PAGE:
"And as a last thought: If these things were so good, wouldn't vehicle manufacturers install them in their factories? Think of all the warranty money to be saved - and all the dissatisfied customers they wouldn't have - if these things worked as advertised."

Answer: Follow the money.... who loses out if tires last longer....who loses out if they don't have to be rebalanced...... and last but not least, public skepticism. We don't often accept things we don't understand. It is hard to grasp that throwing some beads or powder inside the tire will "magically" balance the tire. Skepticism aside, it really does work. Here is a video that shows the principle DynaBeads demo video - YouTube


The only negative I have personally witnessed, is when you hit a really large pothole or anything that disturbs very significantly the dynamic balance will attempt to fix the problem, and then as things return to normal, you might feel a very slight imbalance for about a second as the dynamic system readjusts. I consider this to be minor compared to the almost continuos imbalance that occurs in normal static balancing.

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Old 09-02-2013, 05:09 PM   #22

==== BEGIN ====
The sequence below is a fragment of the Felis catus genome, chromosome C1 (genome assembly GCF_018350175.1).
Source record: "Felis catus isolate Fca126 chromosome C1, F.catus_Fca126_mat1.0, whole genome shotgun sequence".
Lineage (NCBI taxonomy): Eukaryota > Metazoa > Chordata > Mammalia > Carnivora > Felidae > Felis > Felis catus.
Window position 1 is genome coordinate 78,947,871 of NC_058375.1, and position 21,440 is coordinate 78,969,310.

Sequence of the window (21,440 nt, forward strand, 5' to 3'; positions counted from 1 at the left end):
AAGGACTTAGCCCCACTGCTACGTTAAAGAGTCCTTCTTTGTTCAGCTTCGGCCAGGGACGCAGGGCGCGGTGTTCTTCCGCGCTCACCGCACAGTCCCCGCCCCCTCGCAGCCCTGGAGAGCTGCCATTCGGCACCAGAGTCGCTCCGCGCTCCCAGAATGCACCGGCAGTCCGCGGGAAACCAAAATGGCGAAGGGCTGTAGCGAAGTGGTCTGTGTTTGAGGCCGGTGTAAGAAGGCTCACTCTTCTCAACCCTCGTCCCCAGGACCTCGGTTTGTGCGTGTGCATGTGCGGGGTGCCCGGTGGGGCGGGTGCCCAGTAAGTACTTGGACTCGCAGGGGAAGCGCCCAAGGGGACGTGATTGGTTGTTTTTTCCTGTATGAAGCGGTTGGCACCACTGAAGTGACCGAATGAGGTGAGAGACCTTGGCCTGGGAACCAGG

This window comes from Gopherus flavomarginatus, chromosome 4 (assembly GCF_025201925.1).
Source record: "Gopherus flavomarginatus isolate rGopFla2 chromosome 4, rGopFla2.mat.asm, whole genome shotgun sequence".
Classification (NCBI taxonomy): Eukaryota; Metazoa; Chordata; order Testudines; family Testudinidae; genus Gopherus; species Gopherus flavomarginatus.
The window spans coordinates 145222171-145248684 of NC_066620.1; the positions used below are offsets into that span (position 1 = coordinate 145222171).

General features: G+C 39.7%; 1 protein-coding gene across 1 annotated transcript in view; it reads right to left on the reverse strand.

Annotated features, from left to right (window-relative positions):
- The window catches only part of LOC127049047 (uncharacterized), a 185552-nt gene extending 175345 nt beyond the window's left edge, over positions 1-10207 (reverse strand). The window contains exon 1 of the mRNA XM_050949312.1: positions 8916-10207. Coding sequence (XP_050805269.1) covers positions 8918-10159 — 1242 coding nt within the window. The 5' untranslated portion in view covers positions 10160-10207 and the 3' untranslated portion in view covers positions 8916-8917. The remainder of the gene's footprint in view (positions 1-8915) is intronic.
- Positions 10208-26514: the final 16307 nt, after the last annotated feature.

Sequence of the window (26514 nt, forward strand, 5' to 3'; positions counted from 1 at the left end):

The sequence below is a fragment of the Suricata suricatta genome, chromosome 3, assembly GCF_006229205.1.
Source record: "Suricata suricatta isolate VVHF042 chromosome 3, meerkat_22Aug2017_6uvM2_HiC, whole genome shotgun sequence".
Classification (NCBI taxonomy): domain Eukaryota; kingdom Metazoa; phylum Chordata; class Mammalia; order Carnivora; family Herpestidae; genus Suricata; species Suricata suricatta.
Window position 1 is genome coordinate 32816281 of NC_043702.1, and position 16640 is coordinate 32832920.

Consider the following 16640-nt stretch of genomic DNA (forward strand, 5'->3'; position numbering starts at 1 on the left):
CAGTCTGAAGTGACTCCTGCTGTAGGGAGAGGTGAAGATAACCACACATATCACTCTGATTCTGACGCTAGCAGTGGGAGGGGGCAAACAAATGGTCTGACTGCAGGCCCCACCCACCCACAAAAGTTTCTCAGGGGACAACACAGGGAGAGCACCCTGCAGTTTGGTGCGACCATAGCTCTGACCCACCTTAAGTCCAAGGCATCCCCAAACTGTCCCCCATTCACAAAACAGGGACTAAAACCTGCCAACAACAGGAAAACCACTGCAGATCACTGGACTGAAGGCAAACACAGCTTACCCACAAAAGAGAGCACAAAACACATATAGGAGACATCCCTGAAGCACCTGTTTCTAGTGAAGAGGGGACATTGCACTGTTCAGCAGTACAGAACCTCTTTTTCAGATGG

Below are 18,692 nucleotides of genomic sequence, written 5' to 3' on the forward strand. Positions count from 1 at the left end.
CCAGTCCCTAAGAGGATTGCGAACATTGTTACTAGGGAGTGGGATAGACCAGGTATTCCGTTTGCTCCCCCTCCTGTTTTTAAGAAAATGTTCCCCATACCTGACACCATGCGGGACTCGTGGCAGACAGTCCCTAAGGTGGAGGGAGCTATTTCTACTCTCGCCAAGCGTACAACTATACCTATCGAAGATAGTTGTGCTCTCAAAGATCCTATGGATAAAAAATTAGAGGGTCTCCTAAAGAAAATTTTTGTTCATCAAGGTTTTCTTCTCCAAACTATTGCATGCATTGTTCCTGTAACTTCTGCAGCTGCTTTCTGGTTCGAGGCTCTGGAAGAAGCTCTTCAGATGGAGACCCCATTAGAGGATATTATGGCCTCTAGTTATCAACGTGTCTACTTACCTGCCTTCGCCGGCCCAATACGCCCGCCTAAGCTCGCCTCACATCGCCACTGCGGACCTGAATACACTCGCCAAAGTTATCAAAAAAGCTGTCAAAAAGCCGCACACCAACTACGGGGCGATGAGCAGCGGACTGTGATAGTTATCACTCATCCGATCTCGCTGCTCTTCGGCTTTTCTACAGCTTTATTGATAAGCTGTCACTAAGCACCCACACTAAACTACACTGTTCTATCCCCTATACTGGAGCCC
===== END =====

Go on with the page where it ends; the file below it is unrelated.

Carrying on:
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Dennis,

Thanks for the balancing info and you're explanations.

To all:
The original title and intent of this thread is Why Tires Fail.

I think that is the topic to be discussed, balancing would be better served as its own discussion and I think one exists currently.
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Old 09-03-2013, 04:11 AM   #23
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The Centramatics sure work well on my Honda GoldWing and we never even balance the tires with weights any more. By the time the bike is moving enough to stay upright, the wheels are balanced.

The up front $199 expense could be far less than the cost of repairs due to a vibration generated in the suspension system. Installing the best possible tires after being properly balanced means the Centramatics can compensate for the brake drum's out of balance state. If a wheel weight comes off due to a bump in the road or poor installation, the Centramatics can he keep the assembly balanced until the tire can be properly re-balanced.

YMMV
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Old 09-03-2013, 06:55 AM   #24
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First, I think the issue of balancing is a good one for debate. I also hope people won't get all caught up in defending their position that they lose civility. We can discuss these things without the need to get snotty or personal.

I also recognize that this thread is about tire failure - but since the subject has been brought up.......

Hub and rotors? If you'll look, you will find some that have grind marks or weights added. This is obviously there because they not only measure it for balance, but corrected the imbalance.

Here's an illustration:

http://www.barrystiretech.com/rotorbalancemark1.jpg

Look at the first entry on the right hand side.